We know it is summer in our Andalucian hometown when the only time it is liveable outside is before 9 am in the morning or after 9 pm at night. The hottest we experienced was the day we passed a thermometer outside a pharmacy, measuring 52 degrees. Not to forget that time during our first summer here when we were foolish enough to park right in the sun in August in Jerez de la Frontera and came back to 57 degrees inside the car. Not fun…
Of course, one cannot completely avoid the southern Spanish summer heat, but my husband and I have learned to wake up at dawn, go to our allotment garden by seven and do our shopping as soon as the stores open or just before they close at night.
Otherwise, we fight the heat with an endless selection of cold beverages, Spanish hand fans, SPF 50, face spritzers in every handbag, an eternal production of ice cube trays and experiments with cold soups, all windows and doors closed during the day, fully open doors (with mosquito net) and electric fan at night, cooled-off sheets (yes, you can put them in the fridge!) and an emergency sofa bed in the basement should it get particularly intolerable.
We know it is summer in Ronda when the fields are dusty gold, and no green straw of grass is in sight. When there hasn’t been raining for months and no prospect of precipitation either. When the town announces water restrictions (that they themselves never comply with) and even the neighbours stop washing their cars with a hose.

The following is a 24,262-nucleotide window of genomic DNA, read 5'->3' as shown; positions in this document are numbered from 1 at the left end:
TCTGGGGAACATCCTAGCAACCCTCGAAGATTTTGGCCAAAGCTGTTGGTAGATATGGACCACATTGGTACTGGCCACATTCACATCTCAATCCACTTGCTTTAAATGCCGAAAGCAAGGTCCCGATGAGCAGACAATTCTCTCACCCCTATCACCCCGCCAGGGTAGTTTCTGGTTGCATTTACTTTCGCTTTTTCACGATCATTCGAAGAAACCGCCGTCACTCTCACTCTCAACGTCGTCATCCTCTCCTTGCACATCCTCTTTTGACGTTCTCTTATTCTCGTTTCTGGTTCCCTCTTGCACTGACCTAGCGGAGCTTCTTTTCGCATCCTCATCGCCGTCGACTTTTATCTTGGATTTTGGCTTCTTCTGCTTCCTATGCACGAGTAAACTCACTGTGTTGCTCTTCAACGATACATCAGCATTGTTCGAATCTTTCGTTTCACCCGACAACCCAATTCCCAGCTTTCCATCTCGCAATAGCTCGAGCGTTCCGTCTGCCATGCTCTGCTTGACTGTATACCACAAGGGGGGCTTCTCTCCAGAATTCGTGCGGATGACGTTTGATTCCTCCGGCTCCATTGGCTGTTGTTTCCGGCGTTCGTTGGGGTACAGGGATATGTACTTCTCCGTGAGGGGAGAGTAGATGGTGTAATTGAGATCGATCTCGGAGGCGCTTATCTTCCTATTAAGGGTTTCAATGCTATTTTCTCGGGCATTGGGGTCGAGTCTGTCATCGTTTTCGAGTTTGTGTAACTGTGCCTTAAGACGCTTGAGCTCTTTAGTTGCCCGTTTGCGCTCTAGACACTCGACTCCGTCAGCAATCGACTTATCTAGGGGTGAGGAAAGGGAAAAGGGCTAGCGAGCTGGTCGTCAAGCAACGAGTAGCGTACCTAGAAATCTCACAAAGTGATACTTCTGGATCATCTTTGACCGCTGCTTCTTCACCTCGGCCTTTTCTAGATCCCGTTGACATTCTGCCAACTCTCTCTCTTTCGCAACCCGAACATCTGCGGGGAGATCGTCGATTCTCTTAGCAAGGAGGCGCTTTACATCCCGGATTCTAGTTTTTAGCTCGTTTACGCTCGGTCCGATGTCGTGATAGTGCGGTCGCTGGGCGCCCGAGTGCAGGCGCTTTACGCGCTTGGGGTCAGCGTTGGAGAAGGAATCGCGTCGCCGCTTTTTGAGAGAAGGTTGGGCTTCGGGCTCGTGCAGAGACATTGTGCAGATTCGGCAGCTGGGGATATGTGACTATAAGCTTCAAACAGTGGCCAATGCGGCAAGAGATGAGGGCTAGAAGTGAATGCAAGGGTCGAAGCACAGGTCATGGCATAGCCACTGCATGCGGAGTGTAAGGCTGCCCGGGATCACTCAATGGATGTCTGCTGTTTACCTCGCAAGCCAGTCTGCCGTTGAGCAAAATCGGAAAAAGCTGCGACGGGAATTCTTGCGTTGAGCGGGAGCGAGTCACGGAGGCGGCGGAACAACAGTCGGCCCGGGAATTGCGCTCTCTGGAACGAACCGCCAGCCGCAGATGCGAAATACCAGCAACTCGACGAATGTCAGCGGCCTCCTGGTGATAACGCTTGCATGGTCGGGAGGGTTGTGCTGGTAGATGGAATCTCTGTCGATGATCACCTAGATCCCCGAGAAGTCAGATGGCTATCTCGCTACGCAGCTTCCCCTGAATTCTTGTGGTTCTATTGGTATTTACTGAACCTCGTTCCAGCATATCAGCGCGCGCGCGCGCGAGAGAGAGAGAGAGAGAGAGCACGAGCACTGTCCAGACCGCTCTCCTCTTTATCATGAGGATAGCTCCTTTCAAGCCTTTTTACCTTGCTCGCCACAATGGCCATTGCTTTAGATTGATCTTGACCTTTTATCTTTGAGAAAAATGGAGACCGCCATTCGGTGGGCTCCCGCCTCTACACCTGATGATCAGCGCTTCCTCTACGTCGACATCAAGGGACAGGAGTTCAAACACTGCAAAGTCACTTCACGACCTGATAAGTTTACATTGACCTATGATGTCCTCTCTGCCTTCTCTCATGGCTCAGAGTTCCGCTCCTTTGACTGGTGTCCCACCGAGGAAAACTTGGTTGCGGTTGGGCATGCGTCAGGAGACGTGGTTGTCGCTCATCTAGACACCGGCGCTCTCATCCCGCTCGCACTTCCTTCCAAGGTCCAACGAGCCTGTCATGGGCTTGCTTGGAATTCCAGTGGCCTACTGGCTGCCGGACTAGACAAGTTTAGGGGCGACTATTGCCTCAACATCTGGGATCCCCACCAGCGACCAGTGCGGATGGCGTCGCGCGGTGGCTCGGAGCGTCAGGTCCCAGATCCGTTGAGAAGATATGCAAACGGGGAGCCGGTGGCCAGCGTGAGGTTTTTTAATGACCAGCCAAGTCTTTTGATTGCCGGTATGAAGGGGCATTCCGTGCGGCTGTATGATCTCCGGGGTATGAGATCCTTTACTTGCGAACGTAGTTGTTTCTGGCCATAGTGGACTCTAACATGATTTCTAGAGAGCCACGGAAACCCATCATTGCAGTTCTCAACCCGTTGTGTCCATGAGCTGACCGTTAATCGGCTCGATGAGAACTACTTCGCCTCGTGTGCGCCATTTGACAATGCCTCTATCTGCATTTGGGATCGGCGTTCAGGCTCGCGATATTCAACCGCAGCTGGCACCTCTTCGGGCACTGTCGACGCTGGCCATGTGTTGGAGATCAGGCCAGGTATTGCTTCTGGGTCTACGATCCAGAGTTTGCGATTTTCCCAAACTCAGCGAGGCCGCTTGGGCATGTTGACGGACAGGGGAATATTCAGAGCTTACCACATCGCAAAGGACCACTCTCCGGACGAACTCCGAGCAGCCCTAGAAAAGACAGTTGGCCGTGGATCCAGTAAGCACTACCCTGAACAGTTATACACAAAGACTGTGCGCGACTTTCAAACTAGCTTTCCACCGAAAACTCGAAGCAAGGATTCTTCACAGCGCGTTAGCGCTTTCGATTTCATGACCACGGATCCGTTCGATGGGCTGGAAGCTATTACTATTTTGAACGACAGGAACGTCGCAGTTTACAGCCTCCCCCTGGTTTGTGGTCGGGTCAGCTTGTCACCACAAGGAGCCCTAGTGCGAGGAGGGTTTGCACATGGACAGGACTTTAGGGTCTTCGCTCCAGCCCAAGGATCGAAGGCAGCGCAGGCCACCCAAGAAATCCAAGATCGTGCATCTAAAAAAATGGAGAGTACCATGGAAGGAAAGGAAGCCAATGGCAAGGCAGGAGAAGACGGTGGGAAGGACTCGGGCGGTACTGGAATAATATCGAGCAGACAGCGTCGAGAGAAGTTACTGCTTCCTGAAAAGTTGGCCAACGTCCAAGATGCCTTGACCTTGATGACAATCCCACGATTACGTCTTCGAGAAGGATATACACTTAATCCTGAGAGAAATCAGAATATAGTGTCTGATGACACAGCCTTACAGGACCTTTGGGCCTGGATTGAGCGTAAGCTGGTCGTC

We know it is summer when the neighbourhood kids who run around are tanned as nuts and spend most of their waking hours jumping in and out of any pool that comes their way, as here, the school don’t start until the second week of September. We often hear children’s chatter and laughter long after we have gone to bed. When the toddlers finally get herded inside by their parents, we lay listening to the clicking sound of the geckoes that climb on the exterior walls hunting for mosquitos and other bugs, and as far as I am concerned, they can have the whole lot!
The summer is also the wedding season in Spain. I cannot imagine how the women in the bridal party can stand getting into the rather tight and often synthetic dresses, monumental feather hats and towering stiletto heels to teeter up the cobbled road to the Espiritu Santo church in the height of summer – but what doesn’t one do for love! Summer also means village fiestas with ceaseless Reggaeton music and piped and live flamenco into the wee hours.
Most Scandinavians choose to travel north in this part of the year, and who can blame them? I have always had big plans of finding a holiday substitution post on a weather-exposed lighthouse north of the Arctic Circle every August. Oh well, perhaps another year …